Husband and I are now grandparents, as I told you in a previous post, Oh, Boy! Husband is Pop-Pop and I’m Nana. Familial endearments tend to follow familial lines, and my Mom was Nana to my kids, so that’s the route I took. On my way there, I held an informal poll of friends, co-workers, and random people in public that looked like they might talk to me. I wound up speaking to a handful of Grandmas, a couple of Saftas (Hebrew), an Abuela (Spanish), a woman named Randi who had settled on Grandi, a MeeMaw (I forget the backstory on that one), and for the Real Housewives among us, a Glammy. I guess it depends on what image appears in your mind when you picture your kids’ kids calling your name, and Nana for me is equidistant from orthopedic shoes and rhinestone flip flops. So Nana I am.
Other new grandparents might agree with us that the scenario for babysitting an infant grandchild goes as follows: the baby’s parents drop the little bundle off sound asleep in his carrier/car seat and say they doubt he’ll wake up while they’re gone because he barely slept all day. But just in case, they’ve packed a stylish diaper bag with everything you could possibly need in the remote chance that he wakes up. You kiss them goodbye, tell them to enjoy their night out, and as their car backs down the driveway, your grandchild awakens with a howl that could chase away a werewolf.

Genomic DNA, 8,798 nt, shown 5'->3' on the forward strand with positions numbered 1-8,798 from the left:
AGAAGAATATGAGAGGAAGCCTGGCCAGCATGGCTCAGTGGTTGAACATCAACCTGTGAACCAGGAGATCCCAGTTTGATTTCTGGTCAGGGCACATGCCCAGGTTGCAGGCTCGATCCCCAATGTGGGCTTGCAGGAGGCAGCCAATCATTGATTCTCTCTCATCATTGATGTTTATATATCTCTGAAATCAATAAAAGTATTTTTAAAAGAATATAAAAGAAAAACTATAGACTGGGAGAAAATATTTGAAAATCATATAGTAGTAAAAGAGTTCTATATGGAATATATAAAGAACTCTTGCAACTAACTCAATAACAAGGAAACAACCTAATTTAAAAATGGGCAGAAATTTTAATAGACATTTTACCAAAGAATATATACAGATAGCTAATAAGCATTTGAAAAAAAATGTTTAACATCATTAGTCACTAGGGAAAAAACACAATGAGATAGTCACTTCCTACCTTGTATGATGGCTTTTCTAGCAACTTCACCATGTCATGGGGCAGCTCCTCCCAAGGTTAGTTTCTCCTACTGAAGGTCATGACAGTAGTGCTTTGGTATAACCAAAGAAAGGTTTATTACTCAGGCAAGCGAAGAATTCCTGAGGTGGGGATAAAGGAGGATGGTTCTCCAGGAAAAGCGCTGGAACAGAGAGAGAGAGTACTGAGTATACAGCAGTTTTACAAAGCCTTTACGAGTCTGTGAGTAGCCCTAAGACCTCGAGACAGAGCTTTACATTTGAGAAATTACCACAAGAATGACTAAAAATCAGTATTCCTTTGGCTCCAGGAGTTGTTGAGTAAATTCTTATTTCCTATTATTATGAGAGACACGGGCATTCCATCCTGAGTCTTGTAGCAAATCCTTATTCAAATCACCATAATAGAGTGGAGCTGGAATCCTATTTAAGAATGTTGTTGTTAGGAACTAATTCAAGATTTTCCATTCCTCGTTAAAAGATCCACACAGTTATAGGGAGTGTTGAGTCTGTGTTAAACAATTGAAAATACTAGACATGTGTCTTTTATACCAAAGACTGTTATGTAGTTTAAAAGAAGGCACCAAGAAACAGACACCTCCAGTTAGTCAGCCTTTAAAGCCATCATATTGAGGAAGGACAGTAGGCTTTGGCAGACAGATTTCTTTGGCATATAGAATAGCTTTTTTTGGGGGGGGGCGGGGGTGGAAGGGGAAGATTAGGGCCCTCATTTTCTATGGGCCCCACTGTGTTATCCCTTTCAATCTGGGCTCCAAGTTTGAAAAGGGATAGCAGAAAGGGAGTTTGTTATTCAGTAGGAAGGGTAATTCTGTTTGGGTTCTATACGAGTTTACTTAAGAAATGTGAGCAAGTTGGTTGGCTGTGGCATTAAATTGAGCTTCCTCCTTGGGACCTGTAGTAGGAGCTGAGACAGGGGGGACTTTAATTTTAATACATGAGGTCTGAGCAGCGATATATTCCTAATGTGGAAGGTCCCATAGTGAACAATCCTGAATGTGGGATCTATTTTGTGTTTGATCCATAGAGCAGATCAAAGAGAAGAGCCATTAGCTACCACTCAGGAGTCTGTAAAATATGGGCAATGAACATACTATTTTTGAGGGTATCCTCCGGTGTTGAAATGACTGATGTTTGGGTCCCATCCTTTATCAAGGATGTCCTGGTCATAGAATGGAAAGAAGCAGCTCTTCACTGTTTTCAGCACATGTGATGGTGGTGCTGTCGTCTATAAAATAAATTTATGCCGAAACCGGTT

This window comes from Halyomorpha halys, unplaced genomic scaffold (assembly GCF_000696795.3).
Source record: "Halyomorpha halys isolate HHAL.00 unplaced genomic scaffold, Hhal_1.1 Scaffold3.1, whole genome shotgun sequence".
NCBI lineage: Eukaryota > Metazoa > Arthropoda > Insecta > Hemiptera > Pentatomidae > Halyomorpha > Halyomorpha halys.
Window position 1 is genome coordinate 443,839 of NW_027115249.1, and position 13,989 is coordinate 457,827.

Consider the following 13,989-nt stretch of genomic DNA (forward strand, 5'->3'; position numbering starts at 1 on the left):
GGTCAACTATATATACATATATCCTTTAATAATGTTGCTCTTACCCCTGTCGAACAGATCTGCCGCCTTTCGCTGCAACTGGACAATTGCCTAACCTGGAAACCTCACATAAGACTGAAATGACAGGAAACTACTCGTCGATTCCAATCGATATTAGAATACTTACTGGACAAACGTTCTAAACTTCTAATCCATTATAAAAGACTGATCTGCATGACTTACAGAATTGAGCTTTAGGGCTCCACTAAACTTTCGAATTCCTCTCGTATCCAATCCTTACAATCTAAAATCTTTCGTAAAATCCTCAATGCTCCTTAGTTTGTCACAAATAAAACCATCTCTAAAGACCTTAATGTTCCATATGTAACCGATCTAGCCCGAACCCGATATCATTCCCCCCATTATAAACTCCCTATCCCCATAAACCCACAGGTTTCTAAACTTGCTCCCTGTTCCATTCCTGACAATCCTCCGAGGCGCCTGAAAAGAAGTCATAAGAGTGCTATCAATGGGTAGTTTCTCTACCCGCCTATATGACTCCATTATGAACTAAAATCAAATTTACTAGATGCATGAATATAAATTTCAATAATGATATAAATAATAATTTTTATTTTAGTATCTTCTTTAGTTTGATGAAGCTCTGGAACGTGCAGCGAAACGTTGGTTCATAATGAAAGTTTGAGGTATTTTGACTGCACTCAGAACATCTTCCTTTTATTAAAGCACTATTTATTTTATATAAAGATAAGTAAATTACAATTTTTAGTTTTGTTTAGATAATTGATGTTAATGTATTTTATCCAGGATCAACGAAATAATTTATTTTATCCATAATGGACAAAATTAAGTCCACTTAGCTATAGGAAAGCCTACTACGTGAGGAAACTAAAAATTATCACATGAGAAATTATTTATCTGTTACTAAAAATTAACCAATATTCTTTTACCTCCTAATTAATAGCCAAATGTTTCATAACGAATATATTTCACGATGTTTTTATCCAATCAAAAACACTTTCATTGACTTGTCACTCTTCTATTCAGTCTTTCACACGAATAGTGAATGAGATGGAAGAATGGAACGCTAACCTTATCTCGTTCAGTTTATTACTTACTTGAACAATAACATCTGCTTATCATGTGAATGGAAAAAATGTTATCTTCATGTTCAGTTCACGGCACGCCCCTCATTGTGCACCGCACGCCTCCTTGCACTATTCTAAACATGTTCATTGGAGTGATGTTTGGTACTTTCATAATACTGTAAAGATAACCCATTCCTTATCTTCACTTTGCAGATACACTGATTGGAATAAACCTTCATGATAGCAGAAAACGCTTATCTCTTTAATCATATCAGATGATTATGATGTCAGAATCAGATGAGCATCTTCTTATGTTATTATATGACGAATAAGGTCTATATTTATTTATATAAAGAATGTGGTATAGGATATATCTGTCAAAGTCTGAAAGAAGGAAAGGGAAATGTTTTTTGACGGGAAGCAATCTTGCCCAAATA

He will now be awake the entire three hours his parents are gone. But rest assured, he will fall back asleep five minutes before they return. They will then spirit him home in the same unconscious state they brought him, secure in the knowledge that in their absence you lounged around drinking decaf and watching a Law & Order marathon. Without interruption.
The reality is that the TV never gets turned on at all, and the evening becomes a blur of rocking, changing, feeding, cajoling, swaddling, putting down, picking up, turning over, burping, worrying if you’re remembering everything you always thought you’d never forget, while you kick aside a peed-in diaper and wonder how you ever did this yourself with your own kids, countless times, without stopping to think about it, and the answer is YOU WERE YOUNG THEN.
After the front door closes, you both collapse onto the sofa and look around the once tidy living room now littered with the miscellaneous debris of an eight pound human being who never got the memo that he was supposed to stay asleep. You peel a damp receiving blanket off your shoulder and realize you haven’t been to the bathroom yourself all evening. On your way down the hall you feel something dragging behind you. Turning around, you see it’s your ass.
And you can’t wait to do it all again.
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